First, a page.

Five ways to fix the Oscars
The Academy Awards are considered the gold standard of award shows. Yet as Sunday night approaches, I'm finding more and more people hate-watch the Oscars. Critics, cinephiles and even just casual fans looking for something to talk about the next day are increasingly tuning in to the Oscars, waiting to be disappointed, bored or enraged.
Now, some of this can't be solved. The movie you want to win Best Picture won't always be the winner, and there will always be snubs. But there are a few ways in which the Academy could revamp the show, and the voting process, in order to make the Oscars the must-see cultural event it wishes it still was.
More clips, less montages
If you watched the Grammys a few weekends back, you'll notice that the awards themselves were almost secondary to the dozens of star-studded performances. The Tonys do the same thing, giving a taste of the outstanding Broadway shows to audiences who perhaps don't live in New York City or may not have the time or the money to invest in a Broadway-quality production.
The Academy Awards obviously don't have this reservoir of live talent and content to throw on stage. To make up for this fact, the Oscars incorporate a yawn-inducing amount of strange, self-promoting montages. I understand that's a part of the show's goal, and sometimes they are somewhat effective, but it's impossible to watch them without feeling like the show is stalling. Remember last year when they had those montages about the importance of going to the movies, an attempt to get people back to theatre only slightly less desperate than 3-D?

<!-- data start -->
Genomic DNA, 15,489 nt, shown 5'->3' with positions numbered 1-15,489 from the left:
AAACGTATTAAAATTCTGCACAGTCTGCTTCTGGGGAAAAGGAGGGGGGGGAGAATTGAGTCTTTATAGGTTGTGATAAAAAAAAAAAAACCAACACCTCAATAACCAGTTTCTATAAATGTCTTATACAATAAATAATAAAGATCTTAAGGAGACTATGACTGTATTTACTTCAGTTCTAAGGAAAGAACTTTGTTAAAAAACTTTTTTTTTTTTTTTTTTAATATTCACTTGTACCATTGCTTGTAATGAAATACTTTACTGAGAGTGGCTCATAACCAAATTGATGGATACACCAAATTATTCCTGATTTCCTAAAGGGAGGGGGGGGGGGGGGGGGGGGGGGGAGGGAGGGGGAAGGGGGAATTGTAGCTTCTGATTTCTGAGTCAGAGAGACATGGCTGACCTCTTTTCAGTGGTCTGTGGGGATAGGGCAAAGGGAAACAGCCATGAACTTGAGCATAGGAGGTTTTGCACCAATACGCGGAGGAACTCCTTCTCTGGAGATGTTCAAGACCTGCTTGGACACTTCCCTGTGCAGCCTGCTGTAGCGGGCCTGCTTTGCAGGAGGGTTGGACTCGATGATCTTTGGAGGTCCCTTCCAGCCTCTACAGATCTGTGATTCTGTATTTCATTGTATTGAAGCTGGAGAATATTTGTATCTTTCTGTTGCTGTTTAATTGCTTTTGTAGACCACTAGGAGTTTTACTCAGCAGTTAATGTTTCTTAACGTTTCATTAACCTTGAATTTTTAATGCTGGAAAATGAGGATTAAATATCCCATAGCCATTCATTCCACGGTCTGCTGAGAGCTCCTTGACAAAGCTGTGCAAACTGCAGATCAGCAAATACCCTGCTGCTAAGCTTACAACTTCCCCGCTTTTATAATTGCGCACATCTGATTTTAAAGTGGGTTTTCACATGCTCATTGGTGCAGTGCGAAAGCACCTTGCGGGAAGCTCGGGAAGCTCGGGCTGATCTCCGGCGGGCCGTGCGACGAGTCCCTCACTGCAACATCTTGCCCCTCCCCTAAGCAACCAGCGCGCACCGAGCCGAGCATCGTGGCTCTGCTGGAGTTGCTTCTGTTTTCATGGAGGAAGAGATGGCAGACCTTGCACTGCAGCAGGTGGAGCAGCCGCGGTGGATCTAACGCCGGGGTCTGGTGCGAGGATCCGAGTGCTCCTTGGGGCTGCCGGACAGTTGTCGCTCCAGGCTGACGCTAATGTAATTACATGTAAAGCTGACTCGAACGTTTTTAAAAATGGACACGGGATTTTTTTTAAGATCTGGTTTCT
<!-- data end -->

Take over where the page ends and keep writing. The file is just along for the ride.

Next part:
While these montages have stayed a dull constant, the clips introducing the nominees have been ruthlessly trimmed for the sake of the running time. That's a shame because they give audiences who have, or haven't, seen the films a chance to see the nominated works.
I remember watching the 2001 awards and seeing a clip of Ellen Burstyn from "Requiem for a Dream" that seemed so powerful that I had to eventually seek the film out – a fairly small film at the time.
Showing audiences the power of film is significantly more effective than telling. You'd think an awards show for film would've gotten that note.
Bring back Hugh Jackman
Every year, there's one complaint that comes out immediately after the show ends: The host sucked.
They've tried everything. They've tried comedians, but they always seem too toned down or just generally out of place with the usually humorless live Oscar audience (and no, I'm not optimistic about Seth MacFarlane). They tried hip, young actors, but that flopped – especially most recently when they tried it out with a seemingly stoned James Franco and the walking eye-roll inducer Anne Hathaway. The only thing they haven't tried is cloning Bob Hope, but you know they would if they could – heck, they brought out a hologram Bob Hope in 2011.
You know who was a really fun host, though? Hugh Jackman. The guy is absurdly charming, able to catch almost every demographic and he's a natural performer for a show that needs good performances. When he hosted in 2009, his stage charisma made the usually painful musical vignettes quite amusing.
I say give him a call next year, and if he turns it down or his schedule doesn't work, call Tina Fey and Amy Poehler.
Expand the Academy
There are 5,765 voting members of the Academy of Motion Picture Arts and Sciences, so the idea of expanding that number sure seems a little absurd. The problem right now isn't who is voting for the Oscars; it's who isn't. Last year, the Los Angeles Times uncovered that almost 94 percent of the Academy is white, over 75 percent is male and its median age is 62.